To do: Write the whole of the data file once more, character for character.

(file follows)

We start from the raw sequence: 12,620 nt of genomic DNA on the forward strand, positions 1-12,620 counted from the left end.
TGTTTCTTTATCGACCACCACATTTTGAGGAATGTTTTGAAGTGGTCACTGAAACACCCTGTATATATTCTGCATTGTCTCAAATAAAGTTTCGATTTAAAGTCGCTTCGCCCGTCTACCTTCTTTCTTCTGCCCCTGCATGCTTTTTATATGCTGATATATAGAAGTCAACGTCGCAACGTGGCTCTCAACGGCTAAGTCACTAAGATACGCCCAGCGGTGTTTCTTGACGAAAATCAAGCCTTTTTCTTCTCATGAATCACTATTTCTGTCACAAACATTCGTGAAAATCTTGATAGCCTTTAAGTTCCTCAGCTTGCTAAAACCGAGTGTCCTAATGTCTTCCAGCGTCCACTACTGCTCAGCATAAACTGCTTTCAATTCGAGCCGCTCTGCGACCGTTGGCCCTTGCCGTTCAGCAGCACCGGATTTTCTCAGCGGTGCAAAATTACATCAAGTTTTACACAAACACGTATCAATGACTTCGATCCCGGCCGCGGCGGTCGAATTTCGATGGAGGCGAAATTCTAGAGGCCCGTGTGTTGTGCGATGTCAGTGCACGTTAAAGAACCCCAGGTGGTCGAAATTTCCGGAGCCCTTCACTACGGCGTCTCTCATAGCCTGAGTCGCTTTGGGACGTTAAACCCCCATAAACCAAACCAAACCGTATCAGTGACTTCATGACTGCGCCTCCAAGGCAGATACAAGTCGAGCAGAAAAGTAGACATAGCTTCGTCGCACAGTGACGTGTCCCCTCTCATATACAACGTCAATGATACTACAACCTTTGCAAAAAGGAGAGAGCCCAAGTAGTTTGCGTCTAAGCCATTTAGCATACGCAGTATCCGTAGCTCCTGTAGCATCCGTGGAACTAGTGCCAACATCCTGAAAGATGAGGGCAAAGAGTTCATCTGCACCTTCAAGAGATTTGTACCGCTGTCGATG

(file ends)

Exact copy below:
We start from the raw sequence: 12,620 nt of genomic DNA on the forward strand, positions 1-12,620 counted from the left end.
TGTTTCTTTATCGACCACCACATTTTGAGGAATGTTTTGAAGTGGTCACTGAAACACCCTGTATATATTCTGCATTGTCTCAAATAAAGTTTCGATTTAAAGTCGCTTCGCCCGTCTACCTTCTTTCTTCTGCCCCTGCATGCTTTTTATATGCTGATATATAGAAGTCAACGTCGCAACGTGGCTCTCAACGGCTAAGTCACTAAGATACGCCCAGCGGTGTTTCTTGACGAAAATCAAGCCTTTTTCTTCTCATGAATCACTATTTCTGTCACAAACATTCGTGAAAATCTTGATAGCCTTTAAGTTCCTCAGCTTGCTAAAACCGAGTGTCCTAATGTCTTCCAGCGTCCACTACTGCTCAGCATAAACTGCTTTCAATTCGAGCCGCTCTGCGACCGTTGGCCCTTGCCGTTCAGCAGCACCGGATTTTCTCAGCGGTGCAAAATTACATCAAGTTTTACACAAACACGTATCAATGACTTCGATCCCGGCCGCGGCGGTCGAATTTCGATGGAGGCGAAATTCTAGAGGCCCGTGTGTTGTGCGATGTCAGTGCACGTTAAAGAACCCCAGGTGGTCGAAATTTCCGGAGCCCTTCACTACGGCGTCTCTCATAGCCTGAGTCGCTTTGGGACGTTAAACCCCCATAAACCAAACCAAACCGTATCAGTGACTTCATGACTGCGCCTCCAAGGCAGATACAAGTCGAGCAGAAAAGTAGACATAGCTTCGTCGCACAGTGACGTGTCCCCTCTCATATACAACGTCAATGATACTACAACCTTTGCAAAAAGGAGAGAGCCCAAGTAGTTTGCGTCTAAGCCATTTAGCATACGCAGTATCCGTAGCTCCTGTAGCATCCGTGGAACTAGTGCCAACATCCTGAAAGATGAGGGCAAAGAGTTCATCTGCACCTTCAAGAGATTTGTACCGCTGTCGATG